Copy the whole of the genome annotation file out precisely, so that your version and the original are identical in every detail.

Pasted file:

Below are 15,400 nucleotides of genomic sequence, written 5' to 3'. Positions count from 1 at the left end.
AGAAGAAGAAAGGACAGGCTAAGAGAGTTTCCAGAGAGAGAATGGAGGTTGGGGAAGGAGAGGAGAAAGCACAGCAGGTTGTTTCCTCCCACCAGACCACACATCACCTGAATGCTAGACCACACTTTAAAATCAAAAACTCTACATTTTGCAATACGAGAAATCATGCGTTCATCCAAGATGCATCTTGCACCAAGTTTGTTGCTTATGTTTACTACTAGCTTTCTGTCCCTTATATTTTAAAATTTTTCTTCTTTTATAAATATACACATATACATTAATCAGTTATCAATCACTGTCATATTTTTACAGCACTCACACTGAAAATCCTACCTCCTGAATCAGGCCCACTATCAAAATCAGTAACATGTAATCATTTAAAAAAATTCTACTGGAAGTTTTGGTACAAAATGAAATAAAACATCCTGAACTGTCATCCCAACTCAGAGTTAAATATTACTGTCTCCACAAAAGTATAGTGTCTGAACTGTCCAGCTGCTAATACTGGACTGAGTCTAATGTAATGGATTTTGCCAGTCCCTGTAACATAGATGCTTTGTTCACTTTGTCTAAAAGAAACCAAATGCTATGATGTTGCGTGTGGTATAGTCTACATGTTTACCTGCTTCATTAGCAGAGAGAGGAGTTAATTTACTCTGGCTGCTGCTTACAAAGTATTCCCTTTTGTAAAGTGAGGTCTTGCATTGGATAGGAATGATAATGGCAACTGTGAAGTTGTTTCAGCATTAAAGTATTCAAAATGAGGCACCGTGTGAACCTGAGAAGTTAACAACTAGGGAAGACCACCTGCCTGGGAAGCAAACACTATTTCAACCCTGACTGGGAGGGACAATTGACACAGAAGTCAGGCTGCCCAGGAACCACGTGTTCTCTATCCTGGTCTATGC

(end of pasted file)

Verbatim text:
Below are 15,400 nucleotides of genomic sequence, written 5' to 3'. Positions count from 1 at the left end.
AGAAGAAGAAAGGACAGGCTAAGAGAGTTTCCAGAGAGAGAATGGAGGTTGGGGAAGGAGAGGAGAAAGCACAGCAGGTTGTTTCCTCCCACCAGACCACACATCACCTGAATGCTAGACCACACTTTAAAATCAAAAACTCTACATTTTGCAATACGAGAAATCATGCGTTCATCCAAGATGCATCTTGCACCAAGTTTGTTGCTTATGTTTACTACTAGCTTTCTGTCCCTTATATTTTAAAATTTTTCTTCTTTTATAAATATACACATATACATTAATCAGTTATCAATCACTGTCATATTTTTACAGCACTCACACTGAAAATCCTACCTCCTGAATCAGGCCCACTATCAAAATCAGTAACATGTAATCATTTAAAAAAATTCTACTGGAAGTTTTGGTACAAAATGAAATAAAACATCCTGAACTGTCATCCCAACTCAGAGTTAAATATTACTGTCTCCACAAAAGTATAGTGTCTGAACTGTCCAGCTGCTAATACTGGACTGAGTCTAATGTAATGGATTTTGCCAGTCCCTGTAACATAGATGCTTTGTTCACTTTGTCTAAAAGAAACCAAATGCTATGATGTTGCGTGTGGTATAGTCTACATGTTTACCTGCTTCATTAGCAGAGAGAGGAGTTAATTTACTCTGGCTGCTGCTTACAAAGTATTCCCTTTTGTAAAGTGAGGTCTTGCATTGGATAGGAATGATAATGGCAACTGTGAAGTTGTTTCAGCATTAAAGTATTCAAAATGAGGCACCGTGTGAACCTGAGAAGTTAACAACTAGGGAAGACCACCTGCCTGGGAAGCAAACACTATTTCAACCCTGACTGGGAGGGACAATTGACACAGAAGTCAGGCTGCCCAGGAACCACGTGTTCTCTATCCTGGTCTATGC